If you could only be remembered for one thing here at Drayton Hall, what would you want it to be?
I want to leave a tradition of striving for excellence and integrity. It’s about trying to make a better world and working for something greater than yourself. I have enjoyed being part of that larger mission.
Ten years from now, where would you like to see Drayton Hall in terms of its mission?
Drayton Hall’s education programs and interpretation have been grounded in scholarly research and professional pedagogy. Our experts on staff have made a difference. Ten years from now, I would like to see an interpretive center to properly display our collections and that would serve as a physical representation of Drayton Hall’s mission, that is, it conveys the story of this site in ways that educates and inspires visitors to support history and historic preservation.
“George McDaniel’s tenure at Drayton Hall represents the embodiment of stewardship and whole place preservation. He has led the preservation and maintenance of the site’s extraordinary buildings and landscape, as well as the surrounding landscape of the Ashley River. He has worked tirelessly and creatively to recover and tell the stories of the site, especially those of its African American history. His work has established new and expansive ways in which historic sites provide public benefit. George’s leadership, which is always grounded in a good story and his easy laugh, has made Drayton Hall an exemplary historic site and it has strengthened the National Trust as an organization.” -Stephanie Meeks, President of the National Trust for Historic Preservation
“Historic sites often narrowly focus on their own limited slice of history. Their narratives are limited to the minutia of their own story and their concerns stop at their borders. Not the case with Drayton Hall. Guided by George’s broader vision, Drayton Hall has used its compelling history to connect visitors to larger historic themes and to instill in them a preservation ethic that they can take home with them. Drayton Hall has gone beyond its gates to protect the larger cultural landscape of which it is such an integral part. By linking its story to larger themes and by playing a leadership role in regional preservation, George has established Drayton Hall as a national leader. Drayton Hall is a world-class historic site. That recognition is due in no small measure to the enlightened vision, generous spirit, and exceptional dedication of its world-class leader, George McDaniel.” -Tony Wood, Drayton Hall Site Advisory Council Chair Emeritus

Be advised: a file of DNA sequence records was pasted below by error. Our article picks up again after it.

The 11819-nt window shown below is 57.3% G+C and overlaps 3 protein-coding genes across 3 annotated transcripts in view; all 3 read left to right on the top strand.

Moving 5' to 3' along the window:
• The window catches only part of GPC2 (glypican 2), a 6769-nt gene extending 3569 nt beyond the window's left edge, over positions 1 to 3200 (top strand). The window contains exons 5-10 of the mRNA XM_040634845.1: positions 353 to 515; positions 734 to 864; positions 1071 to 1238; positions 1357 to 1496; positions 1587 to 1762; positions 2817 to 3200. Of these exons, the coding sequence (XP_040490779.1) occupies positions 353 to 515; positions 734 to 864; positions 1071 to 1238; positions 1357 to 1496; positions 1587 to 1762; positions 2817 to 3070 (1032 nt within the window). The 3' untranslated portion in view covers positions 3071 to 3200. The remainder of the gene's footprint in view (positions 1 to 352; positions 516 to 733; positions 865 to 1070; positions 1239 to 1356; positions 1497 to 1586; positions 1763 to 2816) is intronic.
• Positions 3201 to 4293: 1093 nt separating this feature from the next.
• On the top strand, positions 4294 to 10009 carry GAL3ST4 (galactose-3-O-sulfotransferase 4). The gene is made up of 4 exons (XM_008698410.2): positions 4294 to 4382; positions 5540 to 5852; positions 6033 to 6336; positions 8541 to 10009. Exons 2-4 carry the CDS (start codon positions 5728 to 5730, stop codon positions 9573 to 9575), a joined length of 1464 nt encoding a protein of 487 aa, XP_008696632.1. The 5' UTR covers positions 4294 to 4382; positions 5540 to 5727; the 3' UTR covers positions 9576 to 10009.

“As a member of the Drayton family, I would like to express our appreciation for George McDaniel’s 25 years of dedicated commitment to Drayton Hall. He spearheaded the effort that has successfully secured the view shed of Drayton Hall in particular and the Ashley River region in general. He has put together a talented staff who are outstanding in their respective fields. His vision has enabled all descendants of those who helped to make Drayton Hall what it is to feel pride in their heritage. He has also broadened the outreach of Drayton Hall through educational programs and expanded recognition with cooperative ventures with other historic-minded organizations. We are truly grateful that his leadership and love of history has borne such fruit at Drayton Hall.” -Anne Drayton Nelson